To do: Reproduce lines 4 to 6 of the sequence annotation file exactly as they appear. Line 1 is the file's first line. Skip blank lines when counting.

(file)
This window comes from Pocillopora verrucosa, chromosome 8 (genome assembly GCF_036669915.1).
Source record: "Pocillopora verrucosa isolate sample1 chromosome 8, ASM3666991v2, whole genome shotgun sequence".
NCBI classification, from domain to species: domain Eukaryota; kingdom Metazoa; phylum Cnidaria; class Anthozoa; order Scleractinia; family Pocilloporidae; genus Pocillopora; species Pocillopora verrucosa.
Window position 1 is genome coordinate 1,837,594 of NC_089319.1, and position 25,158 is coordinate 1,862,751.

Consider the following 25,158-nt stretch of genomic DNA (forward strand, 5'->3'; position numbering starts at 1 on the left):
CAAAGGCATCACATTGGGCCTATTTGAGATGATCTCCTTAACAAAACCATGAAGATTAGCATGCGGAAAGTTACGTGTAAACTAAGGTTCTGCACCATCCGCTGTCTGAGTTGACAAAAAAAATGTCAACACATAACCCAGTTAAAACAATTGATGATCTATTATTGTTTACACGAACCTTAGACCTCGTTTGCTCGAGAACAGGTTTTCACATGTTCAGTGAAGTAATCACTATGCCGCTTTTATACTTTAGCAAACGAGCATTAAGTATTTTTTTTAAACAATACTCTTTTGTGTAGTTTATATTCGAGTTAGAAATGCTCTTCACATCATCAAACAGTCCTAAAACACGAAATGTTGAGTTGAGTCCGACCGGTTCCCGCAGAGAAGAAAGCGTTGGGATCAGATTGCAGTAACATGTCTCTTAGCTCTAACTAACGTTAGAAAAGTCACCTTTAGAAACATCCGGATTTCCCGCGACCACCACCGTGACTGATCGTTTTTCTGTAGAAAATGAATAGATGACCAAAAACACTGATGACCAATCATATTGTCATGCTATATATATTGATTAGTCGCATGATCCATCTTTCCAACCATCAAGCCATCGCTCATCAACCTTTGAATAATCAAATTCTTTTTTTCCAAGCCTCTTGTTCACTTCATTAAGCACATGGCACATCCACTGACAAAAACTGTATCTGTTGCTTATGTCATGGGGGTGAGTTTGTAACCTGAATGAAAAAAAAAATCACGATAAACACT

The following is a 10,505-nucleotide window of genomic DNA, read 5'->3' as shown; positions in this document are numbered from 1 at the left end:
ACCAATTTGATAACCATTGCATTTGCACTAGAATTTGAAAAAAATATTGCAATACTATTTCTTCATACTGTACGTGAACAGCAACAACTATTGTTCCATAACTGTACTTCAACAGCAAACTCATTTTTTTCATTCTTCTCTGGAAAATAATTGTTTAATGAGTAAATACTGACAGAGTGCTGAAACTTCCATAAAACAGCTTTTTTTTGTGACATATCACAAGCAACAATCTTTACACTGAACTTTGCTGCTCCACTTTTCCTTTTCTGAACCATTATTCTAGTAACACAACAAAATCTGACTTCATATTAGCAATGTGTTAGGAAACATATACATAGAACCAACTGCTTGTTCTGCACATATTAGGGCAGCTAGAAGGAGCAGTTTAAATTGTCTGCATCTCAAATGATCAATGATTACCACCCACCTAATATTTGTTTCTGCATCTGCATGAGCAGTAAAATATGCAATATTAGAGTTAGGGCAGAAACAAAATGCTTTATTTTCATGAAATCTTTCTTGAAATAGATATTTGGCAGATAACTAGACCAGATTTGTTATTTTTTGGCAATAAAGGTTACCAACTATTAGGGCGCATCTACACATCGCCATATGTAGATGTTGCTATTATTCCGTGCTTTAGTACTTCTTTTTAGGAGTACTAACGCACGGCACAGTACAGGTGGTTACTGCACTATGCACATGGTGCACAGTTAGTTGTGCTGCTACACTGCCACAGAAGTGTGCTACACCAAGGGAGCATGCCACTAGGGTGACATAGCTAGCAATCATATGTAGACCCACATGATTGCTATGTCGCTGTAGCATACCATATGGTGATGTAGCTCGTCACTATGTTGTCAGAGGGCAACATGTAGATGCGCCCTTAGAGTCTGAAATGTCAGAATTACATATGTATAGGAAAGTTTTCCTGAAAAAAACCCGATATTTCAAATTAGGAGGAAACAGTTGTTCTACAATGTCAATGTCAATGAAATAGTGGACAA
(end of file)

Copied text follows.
Window position 1 is genome coordinate 1,837,594 of NC_089319.1, and position 25,158 is coordinate 1,862,751.

Consider the following 25,158-nt stretch of genomic DNA (forward strand, 5'->3'; position numbering starts at 1 on the left):
CAAAGGCATCACATTGGGCCTATTTGAGATGATCTCCTTAACAAAACCATGAAGATTAGCATGCGGAAAGTTACGTGTAAACTAAGGTTCTGCACCATCCGCTGTCTGAGTTGACAAAAAAAATGTCAACACATAACCCAGTTAAAACAATTGATGATCTATTATTGTTTACACGAACCTTAGACCTCGTTTGCTCGAGAACAGGTTTTCACATGTTCAGTGAAGTAATCACTATGCCGCTTTTATACTTTAGCAAACGAGCATTAAGTATTTTTTTTAAACAATACTCTTTTGTGTAGTTTATATTCGAGTTAGAAATGCTCTTCACATCATCAAACAGTCCTAAAACACGAAATGTTGAGTTGAGTCCGACCGGTTCCCGCAGAGAAGAAAGCGTTGGGATCAGATTGCAGTAACATGTCTCTTAGCTCTAACTAACGTTAGAAAAGTCACCTTTAGAAACATCCGGATTTCCCGCGACCACCACCGTGACTGATCGTTTTTCTGTAGAAAATGAATAGATGACCAAAAACACTGATGACCAATCATATTGTCATGCTATATATATTGATTAGTCGCATGATCCATCTTTCCAACCATCAAGCCATCGCTCATCAACCTTTGAATAATCAAATTCTTTTTTTCCAAGCCTCTTGTTCACTTCATTAAGCACATGGCACATCCACTGACAAAAACTGTATCTGTTGCTTATGTCATGGGGGTGAGTTTGTAACCTGAATGAAAAAAAAAATCACGATAAACACT